I’m not done with that bit of research yet, but as I was working on it, I came upon this fascinating piece of evidence.
On May 9, 1884, The Salt Lake City Herald published an article called Beaver Kittens, which spent a great deal of time discussing the lives and habits of baby beavers. Contained with the article was the following paragraph, which accuses Native American women of breastfeeding beavers:
By January 13, 2016
A few weeks ago, I found an entry in the Church History Library about an Indian woman who had adopted a white child. There was almost no information about the document in the library catalog. I immediately asked for it to be digitized but questions about the location of the original document meant that it was impossible for it to put online. I eventually asked Joseph Stuart, a Ph.D. student at the University of Utah to look at it for me.
Here’s the summary he provided:
By July 27, 2015
This is the eleventh installment of the first annual JI Summer Book Club. This year we are reading Richard Bushman?s landmark biography of Mormonism’s founder, Joseph Smith: Rough Stone Rolling (New York: Alfred A. Knopf, 2005). JI bloggers will be covering small chunks of the book in successive weeks through the summer, with new posts appearing Monday mornings. We invite anyone and everyone interested to read along and to use the comment sections on each post to share your own reflections and questions. There are discussion questions below.
- Part 1: Prologue, Chapters 1-2
- Part 2: Chapters 3-4
- Part 3: Chapters 5-6
- Part 4: Chapters 7-9
- Part 5: Chapters 10-12
- Part 6: Chapters 13-15
- Part 7: Chapters 16-18
- Part 8: Chapters 19-21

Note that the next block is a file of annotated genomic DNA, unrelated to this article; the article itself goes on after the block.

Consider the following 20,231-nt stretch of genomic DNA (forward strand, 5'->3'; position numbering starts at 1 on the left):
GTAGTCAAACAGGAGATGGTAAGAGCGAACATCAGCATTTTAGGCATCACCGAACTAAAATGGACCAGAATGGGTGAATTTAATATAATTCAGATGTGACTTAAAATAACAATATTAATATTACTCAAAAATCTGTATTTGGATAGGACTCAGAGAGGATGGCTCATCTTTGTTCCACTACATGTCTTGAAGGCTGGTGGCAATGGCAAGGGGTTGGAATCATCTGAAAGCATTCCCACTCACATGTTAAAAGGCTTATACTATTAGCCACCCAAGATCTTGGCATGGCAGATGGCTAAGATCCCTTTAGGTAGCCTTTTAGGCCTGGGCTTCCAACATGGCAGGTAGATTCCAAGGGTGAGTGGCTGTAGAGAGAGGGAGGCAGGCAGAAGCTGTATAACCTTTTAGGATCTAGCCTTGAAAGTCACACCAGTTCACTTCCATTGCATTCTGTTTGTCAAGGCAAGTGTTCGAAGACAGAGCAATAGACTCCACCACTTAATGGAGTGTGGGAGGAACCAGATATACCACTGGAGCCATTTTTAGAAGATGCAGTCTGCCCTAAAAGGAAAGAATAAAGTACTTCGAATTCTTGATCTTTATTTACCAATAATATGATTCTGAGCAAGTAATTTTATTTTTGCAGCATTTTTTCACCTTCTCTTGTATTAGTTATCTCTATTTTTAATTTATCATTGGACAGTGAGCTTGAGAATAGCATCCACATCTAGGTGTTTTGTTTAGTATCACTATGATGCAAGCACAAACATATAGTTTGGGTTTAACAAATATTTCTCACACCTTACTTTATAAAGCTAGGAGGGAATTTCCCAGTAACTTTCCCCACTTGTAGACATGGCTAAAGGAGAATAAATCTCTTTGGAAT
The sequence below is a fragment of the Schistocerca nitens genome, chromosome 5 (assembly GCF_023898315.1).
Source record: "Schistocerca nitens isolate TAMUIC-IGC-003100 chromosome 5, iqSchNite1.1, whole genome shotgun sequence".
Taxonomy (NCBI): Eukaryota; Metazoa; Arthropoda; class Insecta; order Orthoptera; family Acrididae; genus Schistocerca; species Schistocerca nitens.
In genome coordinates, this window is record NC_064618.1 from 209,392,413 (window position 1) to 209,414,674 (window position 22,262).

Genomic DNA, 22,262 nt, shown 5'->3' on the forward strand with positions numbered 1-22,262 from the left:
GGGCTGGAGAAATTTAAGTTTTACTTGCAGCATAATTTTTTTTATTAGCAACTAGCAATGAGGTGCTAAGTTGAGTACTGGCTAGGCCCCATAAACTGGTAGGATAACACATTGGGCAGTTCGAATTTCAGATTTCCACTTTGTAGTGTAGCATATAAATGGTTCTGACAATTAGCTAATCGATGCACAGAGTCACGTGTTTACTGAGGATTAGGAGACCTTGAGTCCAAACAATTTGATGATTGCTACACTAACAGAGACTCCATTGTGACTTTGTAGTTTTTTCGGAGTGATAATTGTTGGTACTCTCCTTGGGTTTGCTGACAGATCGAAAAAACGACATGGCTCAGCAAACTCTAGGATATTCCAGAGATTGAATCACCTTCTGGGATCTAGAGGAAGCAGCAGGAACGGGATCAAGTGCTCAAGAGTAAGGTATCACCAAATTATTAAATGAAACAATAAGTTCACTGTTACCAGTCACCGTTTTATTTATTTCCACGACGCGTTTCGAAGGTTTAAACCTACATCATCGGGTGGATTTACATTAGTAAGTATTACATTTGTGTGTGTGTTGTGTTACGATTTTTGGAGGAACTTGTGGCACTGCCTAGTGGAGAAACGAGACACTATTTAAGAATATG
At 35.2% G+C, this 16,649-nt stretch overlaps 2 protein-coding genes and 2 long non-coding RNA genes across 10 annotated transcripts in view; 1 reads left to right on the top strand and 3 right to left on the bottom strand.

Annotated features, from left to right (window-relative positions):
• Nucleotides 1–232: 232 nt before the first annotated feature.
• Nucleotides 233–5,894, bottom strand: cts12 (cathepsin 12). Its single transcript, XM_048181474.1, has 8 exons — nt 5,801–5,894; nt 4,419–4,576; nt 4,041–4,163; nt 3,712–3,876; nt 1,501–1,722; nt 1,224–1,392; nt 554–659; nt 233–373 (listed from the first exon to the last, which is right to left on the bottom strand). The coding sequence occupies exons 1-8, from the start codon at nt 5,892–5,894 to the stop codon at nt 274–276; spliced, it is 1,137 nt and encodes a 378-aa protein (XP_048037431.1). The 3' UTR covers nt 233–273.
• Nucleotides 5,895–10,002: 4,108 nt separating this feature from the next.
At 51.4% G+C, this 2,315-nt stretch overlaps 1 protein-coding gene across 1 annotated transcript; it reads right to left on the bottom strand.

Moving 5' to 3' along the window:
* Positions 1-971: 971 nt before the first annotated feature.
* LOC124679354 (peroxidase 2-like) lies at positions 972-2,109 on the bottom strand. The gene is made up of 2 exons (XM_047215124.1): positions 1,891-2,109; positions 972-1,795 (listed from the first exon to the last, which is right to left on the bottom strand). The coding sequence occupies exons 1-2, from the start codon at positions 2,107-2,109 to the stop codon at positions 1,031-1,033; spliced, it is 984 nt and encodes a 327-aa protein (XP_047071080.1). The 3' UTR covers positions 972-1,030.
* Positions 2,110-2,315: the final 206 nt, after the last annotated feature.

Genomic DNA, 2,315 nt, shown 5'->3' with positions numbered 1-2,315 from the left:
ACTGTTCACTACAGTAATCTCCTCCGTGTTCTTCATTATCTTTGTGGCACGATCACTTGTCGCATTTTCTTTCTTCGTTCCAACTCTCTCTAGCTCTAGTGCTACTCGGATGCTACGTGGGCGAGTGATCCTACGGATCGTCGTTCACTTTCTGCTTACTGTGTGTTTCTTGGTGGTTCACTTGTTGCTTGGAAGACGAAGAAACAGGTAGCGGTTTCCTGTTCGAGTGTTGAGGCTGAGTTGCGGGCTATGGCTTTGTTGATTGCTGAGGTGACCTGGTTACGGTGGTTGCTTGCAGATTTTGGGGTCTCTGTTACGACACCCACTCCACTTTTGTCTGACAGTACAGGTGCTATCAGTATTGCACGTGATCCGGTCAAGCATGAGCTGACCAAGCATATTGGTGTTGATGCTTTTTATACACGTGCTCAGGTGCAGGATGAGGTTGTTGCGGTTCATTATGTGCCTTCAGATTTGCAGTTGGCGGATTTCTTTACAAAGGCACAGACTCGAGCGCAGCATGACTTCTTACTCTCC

- Part 9: Chapters 22-24
- Part 10: Chapters 25-26
- Next Week: Chapters 29 – 30
We are nearing the end of Rough Stone Rolling adventure. Since this series is intended for non-academics, I have tried to keep my summaries short and free of academic jargon. I am sure I have failed to do so, and for that I apologize.
Richard Bushman begins this section by remarking upon the boisterousness of Joseph Smith. He describes him as a man who would frequently boast of his abilities, calling himself a lawyer or a doctor.
By June 29, 2015
Last Friday, the Supreme Court ruled that state restrictions on same sex marriage were unconstitutional. Their reasoning pointed to the importance of establishing a uniform understanding of marriage across the United States so that individuals who were legally married in one state would be assured their relationship would be recognized if they moved to another one. The reaction on my Facebook feed has been jubilant.
One friend wrote: SO MANY RAINBOWS. SO MUCH HAPPY.
Another posted a row of rainbow hearts.
And finally, a third posted a picture of her brother with his new husband, a marriage certificate, and the words: “Today brings joy to my heart. #lovewins”
By June 16, 2015
I am currently working on a mapping project at the University of Michigan focused on sexual crime in nineteenth-century Utah. Every day, I look through the index of the Third District Court Criminal Case files. The cases included in the index (which is available through ancestry.com) covers the years, 1882 – 1916. I still have a long ways to go with the project, but I thought I would share some preliminary thoughts.
By May 21, 2015
For this roundtable, I was asked to give my reactions to the last two chapters: Reeve’s chapter on Mormons and Orientalism and the conclusion. I also want to provide a few thoughts in summation. I’ll try to keep the post relatively brief.
As I was reading the book, one of the things that occurred to me is that the real meat of the book lies in the chapters on Native Americans and African Americans. I agree with previous posters that Reeve has done some excellent work thinking about the racialization of Mormons affected Mormonism’s internal racial politics. At times, however, I found Reeve’s discussion of the conflation between Native Americans and Mormons unsettling. At times, he seemed to be suggesting that the creation of a Missouri county for Mormons was the same as Indian Reservations. Like Christopher Smith, I found myself wanting Reeve to add a reminder that white Mormons retained access to certain rights that other groups did not. They did so because of their skin color.